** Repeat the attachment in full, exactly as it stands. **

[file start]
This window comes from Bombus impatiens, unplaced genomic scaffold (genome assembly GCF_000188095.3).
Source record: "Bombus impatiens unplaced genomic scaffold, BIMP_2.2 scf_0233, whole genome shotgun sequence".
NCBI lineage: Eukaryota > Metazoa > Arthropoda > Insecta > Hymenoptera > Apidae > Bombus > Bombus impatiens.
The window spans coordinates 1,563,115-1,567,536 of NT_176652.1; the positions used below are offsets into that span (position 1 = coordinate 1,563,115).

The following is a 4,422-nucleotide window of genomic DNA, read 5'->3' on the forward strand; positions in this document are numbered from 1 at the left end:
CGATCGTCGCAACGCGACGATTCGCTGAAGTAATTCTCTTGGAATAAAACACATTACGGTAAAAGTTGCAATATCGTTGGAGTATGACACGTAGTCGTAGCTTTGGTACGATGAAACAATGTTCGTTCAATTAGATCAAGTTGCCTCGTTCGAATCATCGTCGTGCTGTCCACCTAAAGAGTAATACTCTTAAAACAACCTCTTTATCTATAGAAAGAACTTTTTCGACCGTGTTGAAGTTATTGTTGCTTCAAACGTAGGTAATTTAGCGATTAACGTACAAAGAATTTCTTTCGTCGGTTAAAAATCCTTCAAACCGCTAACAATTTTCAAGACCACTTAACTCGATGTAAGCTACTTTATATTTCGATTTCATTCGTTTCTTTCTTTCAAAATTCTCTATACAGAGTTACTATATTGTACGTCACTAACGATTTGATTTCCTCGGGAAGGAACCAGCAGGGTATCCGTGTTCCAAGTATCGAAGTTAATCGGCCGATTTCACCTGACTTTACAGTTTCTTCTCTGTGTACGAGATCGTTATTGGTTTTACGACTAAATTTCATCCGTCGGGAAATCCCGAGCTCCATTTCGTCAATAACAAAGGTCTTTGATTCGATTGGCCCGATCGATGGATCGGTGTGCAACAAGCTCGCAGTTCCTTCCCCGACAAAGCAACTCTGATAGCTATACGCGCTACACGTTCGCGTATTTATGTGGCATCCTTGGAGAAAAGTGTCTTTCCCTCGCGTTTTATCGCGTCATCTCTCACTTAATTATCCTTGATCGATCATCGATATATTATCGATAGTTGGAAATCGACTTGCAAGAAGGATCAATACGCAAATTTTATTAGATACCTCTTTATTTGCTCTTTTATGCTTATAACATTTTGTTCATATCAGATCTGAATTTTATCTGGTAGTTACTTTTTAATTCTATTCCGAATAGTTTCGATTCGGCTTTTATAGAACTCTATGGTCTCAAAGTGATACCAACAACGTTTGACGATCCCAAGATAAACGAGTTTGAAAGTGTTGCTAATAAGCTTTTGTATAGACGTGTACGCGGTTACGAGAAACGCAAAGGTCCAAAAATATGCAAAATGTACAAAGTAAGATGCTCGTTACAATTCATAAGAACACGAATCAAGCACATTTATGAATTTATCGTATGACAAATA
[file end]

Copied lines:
This window comes from Bombus impatiens, unplaced genomic scaffold (genome assembly GCF_000188095.3).
Source record: "Bombus impatiens unplaced genomic scaffold, BIMP_2.2 scf_0233, whole genome shotgun sequence".
NCBI lineage: Eukaryota > Metazoa > Arthropoda > Insecta > Hymenoptera > Apidae > Bombus > Bombus impatiens.
The window spans coordinates 1,563,115-1,567,536 of NT_176652.1; the positions used below are offsets into that span (position 1 = coordinate 1,563,115).

The following is a 4,422-nucleotide window of genomic DNA, read 5'->3' on the forward strand; positions in this document are numbered from 1 at the left end:
CGATCGTCGCAACGCGACGATTCGCTGAAGTAATTCTCTTGGAATAAAACACATTACGGTAAAAGTTGCAATATCGTTGGAGTATGACACGTAGTCGTAGCTTTGGTACGATGAAACAATGTTCGTTCAATTAGATCAAGTTGCCTCGTTCGAATCATCGTCGTGCTGTCCACCTAAAGAGTAATACTCTTAAAACAACCTCTTTATCTATAGAAAGAACTTTTTCGACCGTGTTGAAGTTATTGTTGCTTCAAACGTAGGTAATTTAGCGATTAACGTACAAAGAATTTCTTTCGTCGGTTAAAAATCCTTCAAACCGCTAACAATTTTCAAGACCACTTAACTCGATGTAAGCTACTTTATATTTCGATTTCATTCGTTTCTTTCTTTCAAAATTCTCTATACAGAGTTACTATATTGTACGTCACTAACGATTTGATTTCCTCGGGAAGGAACCAGCAGGGTATCCGTGTTCCAAGTATCGAAGTTAATCGGCCGATTTCACCTGACTTTACAGTTTCTTCTCTGTGTACGAGATCGTTATTGGTTTTACGACTAAATTTCATCCGTCGGGAAATCCCGAGCTCCATTTCGTCAATAACAAAGGTCTTTGATTCGATTGGCCCGATCGATGGATCGGTGTGCAACAAGCTCGCAGTTCCTTCCCCGACAAAGCAACTCTGATAGCTATACGCGCTACACGTTCGCGTATTTATGTGGCATCCTTGGAGAAAAGTGTCTTTCCCTCGCGTTTTATCGCGTCATCTCTCACTTAATTATCCTTGATCGATCATCGATATATTATCGATAGTTGGAAATCGACTTGCAAGAAGGATCAATACGCAAATTTTATTAGATACCTCTTTATTTGCTCTTTTATGCTTATAACATTTTGTTCATATCAGATCTGAATTTTATCTGGTAGTTACTTTTTAATTCTATTCCGAATAGTTTCGATTCGGCTTTTATAGAACTCTATGGTCTCAAAGTGATACCAACAACGTTTGACGATCCCAAGATAAACGAGTTTGAAAGTGTTGCTAATAAGCTTTTGTATAGACGTGTACGCGGTTACGAGAAACGCAAAGGTCCAAAAATATGCAAAATGTACAAAGTAAGATGCTCGTTACAATTCATAAGAACACGAATCAAGCACATTTATGAATTTATCGTATGACAAATA